MADRID (Reuters) - Australia retired one game into their doubles dead rubber against Belgium at the Davis Cup Finals, placing the revamped tournament under further scrutiny a day after Canada forfeited a doubles rubber against the United States.
With a scheduling logjam pushing matches past midnight for a second successive day, Australia won both their singles against Belgium to seal a quarter-final clash against Canada but had little motivation to try for a sweep in the early hours of Thursday.
Australia’s John Peers and Jordan Thompson did take the court for the Group D doubles rubber but walked off after claiming the opening game.
Belgium, knocked out of the tournament, were given a 6-0 6-0 win by organisers.
Tennis Australia tweeted that Peers had “wrist injury concerns” but captain Lleyton Hewitt later said the doubles specialist had a sore elbow.
“It was an easy decision for me because I’m not risking him before we have a quarter-final match tomorrow,” Hewitt told reporters.
“He’ll be getting treatment tonight and icing it. Hopefully it pulls up well for tomorrow night.”
Canada forfeited their doubles rubber in Tuesday’s Group F clash against the United States, also after winning both singles rubbers.
“Three of the Canadian players were passed unfit to the play the doubles,” organisers the ITF said at the time.
With the two best runners-up in the six groups joining the group winners in the quarter-finals, the United States stood to benefit from being effectively gifted the two 6-0 sets.
But the Americans were ultimately knocked out despite beating Italy 2-1, with their three-set victory in the deciding doubles rubber finishing after 4 a.m. local time (0300 GMT).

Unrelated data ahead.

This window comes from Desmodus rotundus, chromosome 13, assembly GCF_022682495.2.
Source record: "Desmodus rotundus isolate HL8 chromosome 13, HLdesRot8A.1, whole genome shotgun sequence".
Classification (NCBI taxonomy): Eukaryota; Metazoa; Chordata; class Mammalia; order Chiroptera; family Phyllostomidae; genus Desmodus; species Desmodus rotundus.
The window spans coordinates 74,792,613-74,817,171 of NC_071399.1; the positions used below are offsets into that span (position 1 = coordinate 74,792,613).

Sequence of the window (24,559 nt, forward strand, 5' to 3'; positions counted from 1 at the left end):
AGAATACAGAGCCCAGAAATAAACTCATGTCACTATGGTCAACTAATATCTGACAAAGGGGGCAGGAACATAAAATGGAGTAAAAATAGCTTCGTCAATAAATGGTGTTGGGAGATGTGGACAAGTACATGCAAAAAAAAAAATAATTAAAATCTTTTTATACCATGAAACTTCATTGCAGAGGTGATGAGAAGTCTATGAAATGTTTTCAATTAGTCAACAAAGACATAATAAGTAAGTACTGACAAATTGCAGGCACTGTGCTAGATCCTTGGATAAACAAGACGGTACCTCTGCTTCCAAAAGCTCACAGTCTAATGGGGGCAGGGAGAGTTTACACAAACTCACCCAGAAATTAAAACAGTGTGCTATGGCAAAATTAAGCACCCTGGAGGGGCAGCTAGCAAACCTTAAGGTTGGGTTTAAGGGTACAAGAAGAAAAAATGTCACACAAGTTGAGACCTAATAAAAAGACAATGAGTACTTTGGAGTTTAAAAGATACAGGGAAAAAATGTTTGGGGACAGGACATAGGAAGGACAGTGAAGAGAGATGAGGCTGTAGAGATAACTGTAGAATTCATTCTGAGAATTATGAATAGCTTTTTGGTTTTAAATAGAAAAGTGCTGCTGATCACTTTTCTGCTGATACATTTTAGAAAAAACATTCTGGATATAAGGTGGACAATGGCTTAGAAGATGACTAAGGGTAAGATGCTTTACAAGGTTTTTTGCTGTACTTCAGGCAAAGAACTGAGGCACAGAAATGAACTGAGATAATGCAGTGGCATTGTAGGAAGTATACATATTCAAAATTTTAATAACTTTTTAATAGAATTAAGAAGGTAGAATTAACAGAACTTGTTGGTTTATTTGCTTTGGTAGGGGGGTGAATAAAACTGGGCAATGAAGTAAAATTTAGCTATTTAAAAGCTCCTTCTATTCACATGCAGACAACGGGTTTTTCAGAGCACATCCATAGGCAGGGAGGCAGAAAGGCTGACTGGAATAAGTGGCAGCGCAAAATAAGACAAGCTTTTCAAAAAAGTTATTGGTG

Before the United States-Italy match, world No. 2 Novak Djokovic said it was unfair the Americans had been awarded a 6-0 6-0 win by forfeit.
“I think everyone should be obliged to come out and play, at least play,” he said after Serbia beat Japan 3-0.
Britain’s Andy Murray agreed.
“I don’t think that’s good. I was saying I felt like one of the positive things to the way the group stages work is that all of the matches are live, there isn’t any dead rubbers.
“So where Canada may have felt that that was a dead rubber in theory for them because they were already through, that could have implications to all of the teams potentially that might finish in second place.
“Also they would have had two days off as well after that so I think they should have played the tie.”
Canada will face Australia in the first quarter-final later on Thursday, with the benefit of an extra day’s rest compared to their opponents.
“Yeah, there’s not a lot we can do, really,” said Hewitt.
“At least they’re on a night schedule, they should be used to it.”
The best second-placed nations are decided first on matches won, then individual rubbers, then sets and then games.
Reporting by Martyn Herman in Madrid and Ian Ransom in Melbourne, editing by Pritha Sarkar / Peter Rutherford